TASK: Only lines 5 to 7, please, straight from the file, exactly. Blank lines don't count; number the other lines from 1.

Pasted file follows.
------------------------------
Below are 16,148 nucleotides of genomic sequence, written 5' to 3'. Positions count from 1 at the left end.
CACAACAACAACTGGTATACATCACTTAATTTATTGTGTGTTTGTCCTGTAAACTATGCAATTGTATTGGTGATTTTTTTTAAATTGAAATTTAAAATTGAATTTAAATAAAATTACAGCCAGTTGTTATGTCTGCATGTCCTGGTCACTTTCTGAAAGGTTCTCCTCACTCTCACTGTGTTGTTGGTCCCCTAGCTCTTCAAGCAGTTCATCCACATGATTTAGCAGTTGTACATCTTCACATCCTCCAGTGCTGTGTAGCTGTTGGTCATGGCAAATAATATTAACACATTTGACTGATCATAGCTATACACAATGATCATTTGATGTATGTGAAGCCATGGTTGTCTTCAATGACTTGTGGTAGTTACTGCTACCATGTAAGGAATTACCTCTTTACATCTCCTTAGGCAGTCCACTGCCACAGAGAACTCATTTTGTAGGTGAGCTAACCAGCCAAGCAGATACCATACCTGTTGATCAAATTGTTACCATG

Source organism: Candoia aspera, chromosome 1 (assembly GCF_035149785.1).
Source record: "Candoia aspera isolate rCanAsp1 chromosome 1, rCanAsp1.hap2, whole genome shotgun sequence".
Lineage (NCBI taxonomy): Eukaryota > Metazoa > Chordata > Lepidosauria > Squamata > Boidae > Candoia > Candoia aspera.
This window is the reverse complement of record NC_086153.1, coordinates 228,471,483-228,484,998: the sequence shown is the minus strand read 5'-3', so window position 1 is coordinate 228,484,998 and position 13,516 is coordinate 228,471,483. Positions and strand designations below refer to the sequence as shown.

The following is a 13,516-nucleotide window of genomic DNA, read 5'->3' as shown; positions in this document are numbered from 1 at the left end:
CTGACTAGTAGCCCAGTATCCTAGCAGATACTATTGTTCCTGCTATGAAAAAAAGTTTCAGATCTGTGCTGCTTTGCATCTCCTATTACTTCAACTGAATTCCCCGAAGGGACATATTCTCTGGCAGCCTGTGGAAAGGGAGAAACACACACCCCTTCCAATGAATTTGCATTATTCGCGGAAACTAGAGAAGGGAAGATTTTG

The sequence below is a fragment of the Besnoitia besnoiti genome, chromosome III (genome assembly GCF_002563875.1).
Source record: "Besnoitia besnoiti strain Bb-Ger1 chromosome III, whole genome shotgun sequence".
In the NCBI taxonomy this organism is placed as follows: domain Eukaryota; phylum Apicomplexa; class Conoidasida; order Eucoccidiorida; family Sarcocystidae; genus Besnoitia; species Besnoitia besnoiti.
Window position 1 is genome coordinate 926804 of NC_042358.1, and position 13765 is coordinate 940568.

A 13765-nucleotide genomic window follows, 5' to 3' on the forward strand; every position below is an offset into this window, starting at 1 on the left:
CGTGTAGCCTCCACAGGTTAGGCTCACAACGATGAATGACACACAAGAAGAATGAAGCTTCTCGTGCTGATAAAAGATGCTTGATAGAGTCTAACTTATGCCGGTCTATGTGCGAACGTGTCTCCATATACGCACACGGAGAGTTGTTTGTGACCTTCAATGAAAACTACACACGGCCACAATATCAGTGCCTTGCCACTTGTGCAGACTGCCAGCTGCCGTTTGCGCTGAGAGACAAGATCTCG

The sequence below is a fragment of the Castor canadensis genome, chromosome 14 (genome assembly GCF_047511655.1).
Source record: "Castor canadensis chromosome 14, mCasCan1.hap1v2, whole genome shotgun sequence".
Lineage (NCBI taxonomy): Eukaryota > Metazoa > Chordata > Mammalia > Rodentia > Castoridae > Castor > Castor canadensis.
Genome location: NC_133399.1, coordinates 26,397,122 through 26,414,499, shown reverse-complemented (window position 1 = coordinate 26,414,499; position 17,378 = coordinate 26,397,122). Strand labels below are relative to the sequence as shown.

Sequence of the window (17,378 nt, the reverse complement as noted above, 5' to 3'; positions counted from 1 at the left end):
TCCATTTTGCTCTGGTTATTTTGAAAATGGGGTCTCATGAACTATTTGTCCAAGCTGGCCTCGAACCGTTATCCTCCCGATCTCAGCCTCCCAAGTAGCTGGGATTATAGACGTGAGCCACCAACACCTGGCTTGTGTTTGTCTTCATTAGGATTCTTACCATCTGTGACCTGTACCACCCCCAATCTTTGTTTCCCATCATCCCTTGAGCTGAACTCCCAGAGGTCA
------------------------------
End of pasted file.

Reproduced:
Lineage (NCBI taxonomy): Eukaryota > Metazoa > Chordata > Lepidosauria > Squamata > Boidae > Candoia > Candoia aspera.
This window is the reverse complement of record NC_086153.1, coordinates 228,471,483-228,484,998: the sequence shown is the minus strand read 5'-3', so window position 1 is coordinate 228,484,998 and position 13,516 is coordinate 228,471,483. Positions and strand designations below refer to the sequence as shown.

The following is a 13,516-nucleotide window of genomic DNA, read 5'->3' as shown; positions in this document are numbered from 1 at the left end: